Adherence to non-selective beta blockers for prevention of variceal bleeding in cirrhotic patients

Nenhuma Miniatura disponível

Data

2021-01-01

Título da Revista

ISSN da Revista

Título de Volume

Editor

Resumo

Background and Aim: Long-term use of non-selective beta blockers (NSBBs) is essential for the prevention of esophageal variceal bleeding in liver cirrhosis but may impair the patient’s adherence. The present study aimed to investigate the adherence to NSBBs to prevent variceal bleeding in cirrhotic patients. Methods: All patients who had an indication of NSBBs for the prophylaxis of variceal bleeding between February 2018 and June 2019 were screened. Clinical pharmacists gave pre-medication education and recorded the adherence to NSBBs during the patients’ hospi-talizations. Factors associated with poor adherence were evaluated by univariate logistic regression analysis. Odds ratios (OR) with 95% confidence intervals (CI) were calculated. The relationship between poor adherence during follow-up and variceal bleeding after discharge was also evaluated. Results: Overall, 108 patients were screened, of whom 12 were intolerant to NSBBs. Among the 96 remaining patients who could take NSBBs, the average change of heart rate after NSBBs was −10.49 b.p.m. Twenty-two (22.9%) patients had poor adherence to NSBBs due to their refusal to take NSBBs (n = 2), complete forgetfulness to take NSBBs (n = 10), and refusal or forgetfulness to monitor heart rate (n = 10). Univariate logistic regression analysis demonstrated that only older age was significantly associated with poor adherence (OR: 1.065, 95% CI: 1.019–1.114, P = 0.005). Patients with poor adherence during follow-up were more likely to develop variceal bleeding after discharge. Conclusion: A significant proportion of cirrhotic patients had poor adherence to NSBBs during their hospitalizations. Further studies should explore how to improve the patient’s adherence to NSBBs.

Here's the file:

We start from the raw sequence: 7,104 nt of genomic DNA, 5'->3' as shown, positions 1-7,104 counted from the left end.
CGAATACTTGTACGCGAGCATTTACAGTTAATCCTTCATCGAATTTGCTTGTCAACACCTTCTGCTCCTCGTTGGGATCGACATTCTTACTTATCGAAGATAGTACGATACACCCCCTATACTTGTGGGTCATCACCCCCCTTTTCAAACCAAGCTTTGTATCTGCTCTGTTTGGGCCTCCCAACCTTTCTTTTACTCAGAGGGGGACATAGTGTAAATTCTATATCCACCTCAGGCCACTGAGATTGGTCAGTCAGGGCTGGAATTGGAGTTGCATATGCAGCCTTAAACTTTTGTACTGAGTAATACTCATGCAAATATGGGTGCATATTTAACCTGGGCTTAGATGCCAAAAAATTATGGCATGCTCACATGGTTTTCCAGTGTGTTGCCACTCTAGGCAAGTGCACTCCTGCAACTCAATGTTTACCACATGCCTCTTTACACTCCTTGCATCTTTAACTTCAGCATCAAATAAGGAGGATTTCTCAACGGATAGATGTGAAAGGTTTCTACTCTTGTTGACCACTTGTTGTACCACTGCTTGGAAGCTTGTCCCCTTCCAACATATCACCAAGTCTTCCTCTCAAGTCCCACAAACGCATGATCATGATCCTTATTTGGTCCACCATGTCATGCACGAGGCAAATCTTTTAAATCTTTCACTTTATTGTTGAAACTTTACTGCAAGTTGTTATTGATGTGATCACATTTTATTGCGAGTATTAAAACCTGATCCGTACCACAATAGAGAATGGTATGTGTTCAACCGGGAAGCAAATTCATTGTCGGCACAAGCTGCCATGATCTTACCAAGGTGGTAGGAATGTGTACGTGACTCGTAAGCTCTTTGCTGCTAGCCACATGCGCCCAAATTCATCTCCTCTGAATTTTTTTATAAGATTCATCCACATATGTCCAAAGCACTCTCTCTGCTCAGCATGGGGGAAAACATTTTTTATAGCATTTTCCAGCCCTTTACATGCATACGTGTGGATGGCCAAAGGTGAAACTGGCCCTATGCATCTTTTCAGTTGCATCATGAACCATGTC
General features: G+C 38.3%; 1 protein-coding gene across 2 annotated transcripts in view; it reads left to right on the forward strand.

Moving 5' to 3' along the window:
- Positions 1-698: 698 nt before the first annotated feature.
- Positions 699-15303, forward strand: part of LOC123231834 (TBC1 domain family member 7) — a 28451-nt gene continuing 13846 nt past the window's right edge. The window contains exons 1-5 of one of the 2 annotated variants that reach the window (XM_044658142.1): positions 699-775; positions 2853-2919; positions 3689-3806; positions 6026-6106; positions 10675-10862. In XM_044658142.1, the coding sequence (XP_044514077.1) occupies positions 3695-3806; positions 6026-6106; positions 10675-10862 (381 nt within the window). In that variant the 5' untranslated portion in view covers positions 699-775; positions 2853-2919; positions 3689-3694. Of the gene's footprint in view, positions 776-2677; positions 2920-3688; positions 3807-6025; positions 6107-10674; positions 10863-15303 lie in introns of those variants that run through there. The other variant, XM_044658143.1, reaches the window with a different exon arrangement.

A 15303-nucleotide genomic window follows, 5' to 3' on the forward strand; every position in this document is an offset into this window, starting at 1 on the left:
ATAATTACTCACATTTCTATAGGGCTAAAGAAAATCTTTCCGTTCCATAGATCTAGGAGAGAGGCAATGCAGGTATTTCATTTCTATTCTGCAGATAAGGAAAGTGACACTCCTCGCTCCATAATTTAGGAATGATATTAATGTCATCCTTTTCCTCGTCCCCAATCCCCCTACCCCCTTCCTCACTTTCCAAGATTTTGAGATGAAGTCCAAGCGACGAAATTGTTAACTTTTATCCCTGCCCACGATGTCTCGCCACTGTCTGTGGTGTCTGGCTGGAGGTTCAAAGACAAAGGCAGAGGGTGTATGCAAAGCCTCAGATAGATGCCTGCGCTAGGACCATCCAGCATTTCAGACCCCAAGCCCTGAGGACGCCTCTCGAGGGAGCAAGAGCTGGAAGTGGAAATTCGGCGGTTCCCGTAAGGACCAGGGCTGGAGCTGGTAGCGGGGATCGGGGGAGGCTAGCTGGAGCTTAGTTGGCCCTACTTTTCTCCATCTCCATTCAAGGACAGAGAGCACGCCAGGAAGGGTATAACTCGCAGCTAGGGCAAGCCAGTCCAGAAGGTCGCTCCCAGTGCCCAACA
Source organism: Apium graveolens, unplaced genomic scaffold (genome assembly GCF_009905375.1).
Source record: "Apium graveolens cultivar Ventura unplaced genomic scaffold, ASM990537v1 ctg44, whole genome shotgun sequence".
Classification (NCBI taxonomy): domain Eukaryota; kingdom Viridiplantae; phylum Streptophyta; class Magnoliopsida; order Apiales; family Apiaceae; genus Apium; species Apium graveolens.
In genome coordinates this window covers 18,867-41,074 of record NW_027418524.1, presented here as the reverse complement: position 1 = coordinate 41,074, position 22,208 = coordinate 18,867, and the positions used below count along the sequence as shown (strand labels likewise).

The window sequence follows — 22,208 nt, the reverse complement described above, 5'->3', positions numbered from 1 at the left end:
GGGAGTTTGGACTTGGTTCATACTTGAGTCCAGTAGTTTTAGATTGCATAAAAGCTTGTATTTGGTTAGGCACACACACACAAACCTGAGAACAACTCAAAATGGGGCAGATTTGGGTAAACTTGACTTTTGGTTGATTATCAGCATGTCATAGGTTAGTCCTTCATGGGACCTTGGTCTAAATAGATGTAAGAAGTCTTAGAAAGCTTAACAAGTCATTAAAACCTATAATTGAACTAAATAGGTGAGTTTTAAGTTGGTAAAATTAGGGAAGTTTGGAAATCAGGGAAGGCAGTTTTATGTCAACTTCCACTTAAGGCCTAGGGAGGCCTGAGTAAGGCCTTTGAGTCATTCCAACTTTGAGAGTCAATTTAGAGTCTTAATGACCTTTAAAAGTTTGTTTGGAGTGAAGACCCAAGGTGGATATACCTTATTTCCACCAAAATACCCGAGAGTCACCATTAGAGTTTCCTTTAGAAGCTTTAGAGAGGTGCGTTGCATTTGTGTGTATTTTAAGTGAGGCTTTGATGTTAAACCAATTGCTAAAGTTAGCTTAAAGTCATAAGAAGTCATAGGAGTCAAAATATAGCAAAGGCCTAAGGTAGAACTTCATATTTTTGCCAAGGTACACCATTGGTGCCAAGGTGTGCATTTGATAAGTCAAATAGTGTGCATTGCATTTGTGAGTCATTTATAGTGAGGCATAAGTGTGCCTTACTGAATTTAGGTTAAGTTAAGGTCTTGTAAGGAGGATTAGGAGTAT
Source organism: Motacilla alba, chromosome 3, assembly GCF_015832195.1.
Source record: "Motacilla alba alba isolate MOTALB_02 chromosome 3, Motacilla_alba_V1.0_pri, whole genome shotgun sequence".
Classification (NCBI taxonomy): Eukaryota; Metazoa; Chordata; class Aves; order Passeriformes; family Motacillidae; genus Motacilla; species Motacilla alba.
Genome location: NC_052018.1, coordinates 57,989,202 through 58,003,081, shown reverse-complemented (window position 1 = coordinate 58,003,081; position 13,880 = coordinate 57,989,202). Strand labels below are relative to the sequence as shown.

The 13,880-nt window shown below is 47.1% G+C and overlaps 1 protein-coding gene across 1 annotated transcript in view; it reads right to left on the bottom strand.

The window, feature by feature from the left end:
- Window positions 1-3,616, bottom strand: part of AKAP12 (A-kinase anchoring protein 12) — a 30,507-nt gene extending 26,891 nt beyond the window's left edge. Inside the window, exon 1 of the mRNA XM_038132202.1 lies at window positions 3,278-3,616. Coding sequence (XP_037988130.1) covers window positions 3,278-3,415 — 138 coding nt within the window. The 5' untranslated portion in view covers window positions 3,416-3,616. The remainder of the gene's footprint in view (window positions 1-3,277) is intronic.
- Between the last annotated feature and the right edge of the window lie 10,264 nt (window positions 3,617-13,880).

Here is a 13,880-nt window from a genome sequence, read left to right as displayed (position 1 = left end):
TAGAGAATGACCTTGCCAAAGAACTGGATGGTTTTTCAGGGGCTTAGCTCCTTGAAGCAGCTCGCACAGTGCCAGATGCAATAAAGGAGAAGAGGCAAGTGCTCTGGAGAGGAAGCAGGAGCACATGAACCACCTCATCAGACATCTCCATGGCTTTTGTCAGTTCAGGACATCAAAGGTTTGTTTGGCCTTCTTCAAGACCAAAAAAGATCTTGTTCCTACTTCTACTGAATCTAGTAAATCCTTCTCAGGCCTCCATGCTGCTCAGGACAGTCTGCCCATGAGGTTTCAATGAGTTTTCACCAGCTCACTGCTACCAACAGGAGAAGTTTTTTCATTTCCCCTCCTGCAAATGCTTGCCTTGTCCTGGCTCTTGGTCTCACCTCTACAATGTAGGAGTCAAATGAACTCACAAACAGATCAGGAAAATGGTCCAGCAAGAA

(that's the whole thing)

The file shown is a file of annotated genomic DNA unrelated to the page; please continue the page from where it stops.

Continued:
Descrição

Palavras-chave

Adherence, Esophageal varices, Liver cirrhosis, Non-selective beta blockers, Risk factors

Como citar

International Journal of General Medicine, v. 14, p. 6713-6724.